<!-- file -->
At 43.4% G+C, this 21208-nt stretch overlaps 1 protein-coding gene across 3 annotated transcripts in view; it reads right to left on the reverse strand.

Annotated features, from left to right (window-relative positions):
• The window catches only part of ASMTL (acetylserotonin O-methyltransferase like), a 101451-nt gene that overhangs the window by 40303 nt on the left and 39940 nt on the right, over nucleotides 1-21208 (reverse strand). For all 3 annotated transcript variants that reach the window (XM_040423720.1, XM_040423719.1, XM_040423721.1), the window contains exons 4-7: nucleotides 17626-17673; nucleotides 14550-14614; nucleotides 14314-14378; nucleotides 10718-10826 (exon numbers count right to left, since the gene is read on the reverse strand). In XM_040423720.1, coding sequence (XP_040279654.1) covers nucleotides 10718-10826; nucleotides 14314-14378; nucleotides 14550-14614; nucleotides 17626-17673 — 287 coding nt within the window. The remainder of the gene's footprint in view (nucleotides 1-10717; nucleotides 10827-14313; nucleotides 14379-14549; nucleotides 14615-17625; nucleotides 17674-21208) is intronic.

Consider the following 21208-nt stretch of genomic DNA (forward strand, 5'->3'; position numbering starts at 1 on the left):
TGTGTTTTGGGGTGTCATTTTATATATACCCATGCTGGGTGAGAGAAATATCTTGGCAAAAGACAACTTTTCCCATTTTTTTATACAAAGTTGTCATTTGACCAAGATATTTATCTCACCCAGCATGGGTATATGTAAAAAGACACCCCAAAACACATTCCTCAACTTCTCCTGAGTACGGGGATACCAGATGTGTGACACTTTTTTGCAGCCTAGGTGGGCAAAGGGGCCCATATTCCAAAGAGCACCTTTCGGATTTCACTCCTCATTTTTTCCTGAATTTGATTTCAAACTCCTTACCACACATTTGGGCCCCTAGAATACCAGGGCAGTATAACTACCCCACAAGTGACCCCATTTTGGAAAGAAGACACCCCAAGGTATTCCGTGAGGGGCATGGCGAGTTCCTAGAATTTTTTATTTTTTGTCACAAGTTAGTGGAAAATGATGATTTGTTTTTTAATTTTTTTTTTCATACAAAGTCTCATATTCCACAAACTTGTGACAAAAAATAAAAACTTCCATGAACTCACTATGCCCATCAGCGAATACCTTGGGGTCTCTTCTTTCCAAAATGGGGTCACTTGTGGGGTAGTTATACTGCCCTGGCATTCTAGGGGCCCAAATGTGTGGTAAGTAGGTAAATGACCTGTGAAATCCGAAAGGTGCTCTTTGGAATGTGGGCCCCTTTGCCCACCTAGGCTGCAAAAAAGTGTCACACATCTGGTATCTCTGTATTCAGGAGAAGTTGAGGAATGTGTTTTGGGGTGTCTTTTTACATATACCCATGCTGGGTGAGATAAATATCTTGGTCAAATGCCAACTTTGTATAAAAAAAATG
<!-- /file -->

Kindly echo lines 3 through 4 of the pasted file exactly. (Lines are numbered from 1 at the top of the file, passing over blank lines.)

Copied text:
• The window catches only part of ASMTL (acetylserotonin O-methyltransferase like), a 101451-nt gene that overhangs the window by 40303 nt on the left and 39940 nt on the right, over nucleotides 1-21208 (reverse strand). For all 3 annotated transcript variants that reach the window (XM_040423720.1, XM_040423719.1, XM_040423721.1), the window contains exons 4-7: nucleotides 17626-17673; nucleotides 14550-14614; nucleotides 14314-14378; nucleotides 10718-10826 (exon numbers count right to left, since the gene is read on the reverse strand). In XM_040423720.1, coding sequence (XP_040279654.1) covers nucleotides 10718-10826; nucleotides 14314-14378; nucleotides 14550-14614; nucleotides 17626-17673 — 287 coding nt within the window. The remainder of the gene's footprint in view (nucleotides 1-10717; nucleotides 10827-14313; nucleotides 14379-14549; nucleotides 14615-17625; nucleotides 17674-21208) is intronic.

Consider the following 21208-nt stretch of genomic DNA (forward strand, 5'->3'; position numbering starts at 1 on the left):